often, sometimes keeping it for a lifetime. Kind
of like silverware, dishes and bed linens.
I have pans I had when my children were smaller
and now they are all grown up and gone. When they
were babies they would pull them out of the
cupboards and string them all over the floor.
When my grandchildren came along and would come
to visit I would let them do the same thing. They
could sure make a racket and one could only
imagine what was going on in their minds. Now,
it's pretty quiet here, with only the ticking of
the clock on the wall behind me.
As I was changing my bed sheets I noticed how
they were starting to show wear and becoming thin
in the most used spots like the center. I am
reminded of how they have been used on everyone's
beds around here for many years past. Many small
and big heads have dreamed dreams on the
pillowcases and warmth has come from the sheets
being snuggled tight to their chins. I leave the
unused beds bare now except for a blanket to
cover the bare mattress and only make mine, until
company comes. Then, I bring the bed linens out
of storage and freshen the unused quiet rooms
that soon will feel life again.
On the solemn walls there are pictures they drew
when they were small, posters of movie and rock
stars, treasures from girl's camp and momentos
from various other activities. In the closets, I
try to sort through boxes that have sat quiet and
untouched for the five years we have lived in
this house. Old letters, toys, homemade cards,
term papers, notes to and from friends in school,
small clothes and tapes, CD's and videos give one
a sense of values and traditions.
It's often hard to replace the past with new and
vibrant because the past is irreplaceable. But,
if we are to grow and move on, then we must do
so, but we can do so with honor and love.
Someday, tomorrow will be yesterday and we will
remember the memories we have gathered with a
fondness in our hearts. And someday, the new pots
and pans we replaced today, will become someone's
thrift store treasure tomorrow.
5 Oct 2003
I am reminded of the age I am, which is 52 and the era I was born in, which was 1950. Ah, the good old days. Things have sure changed since then. In thinking back amongst the cobwebs I remember things like: Mountain Dew in a green glass bottle and calling it "Kick-a-poo Joy Juice". Playing with my black hair "bubble cut" Barbie while my sister played with her blond one. My sister and I sharing the same bed for years. Mom being a "stay-at-home" mom and not minding it. My brothers had newspapers routes to earn money. All of us kids would collect pop bottles (glass ones) and haul them in our wagon into town from the military base where we lived for the two cents deposit. We would then go to the local Ben Franklin and/or Base Exchange to spend our precious money on things like a quarter pound of spanish peanuts for a dime. Sometimes we would even comb the local dumpsters for bottles and find other treasures. (Shh... don't tell mom and dad!) Having to wear skirts or dresses to school and if it was a certain temperature we could wear pants under them, but had to take them off when we got to school. Piling us four kids into the back seat of our "Old Gray Dodge" and going to the drive-in with our fresh popcorn in a brown grocery sack. Our younger brother would sit up front with our parents. Dad and mom got the first pick of the chicken (one chicken) and we got to choose our's by age. I would opt for the back and neck. Our first TV was a black and white and dad would mark the TV Guide as to what we were watching, if they were to be out for the evening. I remember watching Ed Sullivan, Elvis, the Beatles and other's who have since passed. Mickey Mouse and Howdy Doody were favorites after school, if our chores were done. We wore hand-me-down clothes and lived a very humble military family lifestyle. And, funny, we lived to tell about it.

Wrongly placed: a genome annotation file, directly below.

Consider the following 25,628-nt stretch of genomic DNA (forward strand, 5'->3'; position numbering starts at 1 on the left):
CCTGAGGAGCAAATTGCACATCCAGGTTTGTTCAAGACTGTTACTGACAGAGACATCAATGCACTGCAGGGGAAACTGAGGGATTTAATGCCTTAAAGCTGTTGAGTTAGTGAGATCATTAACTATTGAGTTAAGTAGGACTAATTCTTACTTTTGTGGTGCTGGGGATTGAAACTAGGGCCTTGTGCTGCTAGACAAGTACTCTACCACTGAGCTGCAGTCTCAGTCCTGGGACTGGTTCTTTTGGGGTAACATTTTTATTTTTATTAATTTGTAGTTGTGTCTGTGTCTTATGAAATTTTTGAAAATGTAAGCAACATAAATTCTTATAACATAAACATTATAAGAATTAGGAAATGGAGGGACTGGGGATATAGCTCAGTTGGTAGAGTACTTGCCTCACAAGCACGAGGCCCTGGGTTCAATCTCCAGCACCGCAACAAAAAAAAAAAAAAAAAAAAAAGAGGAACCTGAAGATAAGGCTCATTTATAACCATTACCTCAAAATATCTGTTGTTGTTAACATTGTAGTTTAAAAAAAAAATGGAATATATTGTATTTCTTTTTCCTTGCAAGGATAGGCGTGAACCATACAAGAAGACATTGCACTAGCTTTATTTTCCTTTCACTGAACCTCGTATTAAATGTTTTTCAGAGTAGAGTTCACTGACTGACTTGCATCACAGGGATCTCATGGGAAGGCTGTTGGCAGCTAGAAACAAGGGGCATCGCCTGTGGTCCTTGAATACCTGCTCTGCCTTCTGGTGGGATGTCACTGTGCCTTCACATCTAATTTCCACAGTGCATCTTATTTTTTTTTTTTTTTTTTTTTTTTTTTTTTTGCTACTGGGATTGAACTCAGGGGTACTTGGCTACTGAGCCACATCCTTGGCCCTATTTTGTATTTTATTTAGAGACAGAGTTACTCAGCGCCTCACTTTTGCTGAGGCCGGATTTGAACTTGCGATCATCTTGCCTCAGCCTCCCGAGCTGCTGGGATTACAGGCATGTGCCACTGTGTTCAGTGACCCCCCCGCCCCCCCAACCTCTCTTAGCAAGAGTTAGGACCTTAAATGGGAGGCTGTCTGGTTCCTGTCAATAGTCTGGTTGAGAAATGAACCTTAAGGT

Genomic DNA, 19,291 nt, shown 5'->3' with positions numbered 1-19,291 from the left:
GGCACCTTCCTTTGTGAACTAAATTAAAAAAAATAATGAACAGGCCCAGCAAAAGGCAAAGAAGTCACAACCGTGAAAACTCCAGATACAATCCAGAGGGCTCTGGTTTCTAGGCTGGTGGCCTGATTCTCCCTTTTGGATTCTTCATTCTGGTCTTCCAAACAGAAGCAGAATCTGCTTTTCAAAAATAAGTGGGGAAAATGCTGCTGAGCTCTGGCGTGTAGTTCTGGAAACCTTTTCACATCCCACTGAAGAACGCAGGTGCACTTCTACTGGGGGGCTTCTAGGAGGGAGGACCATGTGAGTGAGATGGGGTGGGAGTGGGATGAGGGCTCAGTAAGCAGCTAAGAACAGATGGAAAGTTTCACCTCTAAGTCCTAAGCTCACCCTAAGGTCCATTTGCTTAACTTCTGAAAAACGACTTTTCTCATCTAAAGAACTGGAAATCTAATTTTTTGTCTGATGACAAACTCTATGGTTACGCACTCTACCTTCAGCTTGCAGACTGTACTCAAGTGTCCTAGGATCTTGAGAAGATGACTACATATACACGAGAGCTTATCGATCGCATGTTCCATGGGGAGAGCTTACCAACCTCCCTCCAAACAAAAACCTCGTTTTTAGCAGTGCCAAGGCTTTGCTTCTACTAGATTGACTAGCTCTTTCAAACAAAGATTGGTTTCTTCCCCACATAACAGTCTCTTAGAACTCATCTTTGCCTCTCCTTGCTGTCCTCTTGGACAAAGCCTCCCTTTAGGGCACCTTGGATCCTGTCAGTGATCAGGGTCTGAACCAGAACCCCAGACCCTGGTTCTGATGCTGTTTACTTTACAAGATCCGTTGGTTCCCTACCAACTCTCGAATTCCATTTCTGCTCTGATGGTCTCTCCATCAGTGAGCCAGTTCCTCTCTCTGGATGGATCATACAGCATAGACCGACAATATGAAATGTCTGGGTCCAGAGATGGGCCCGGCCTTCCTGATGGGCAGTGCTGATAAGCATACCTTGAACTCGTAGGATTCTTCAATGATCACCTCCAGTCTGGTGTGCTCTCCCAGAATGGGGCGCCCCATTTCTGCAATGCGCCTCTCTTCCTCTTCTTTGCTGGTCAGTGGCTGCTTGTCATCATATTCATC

Pine Cleaner and Teenagers by PA
7 July 2003
You would think that I was THE most awful mother
in the world when I require my teenagers to clean
their rooms. When it gets to the point where
apple cores have sprung new leaves, as they have
embedded themselves into a stinky, mud filled
sneaker or perhaps a gray stench feels the air of
some concoction you can't quite decipher, I put
down my foot; but ever so carefully, and use my
voice of motherly authority to make the roof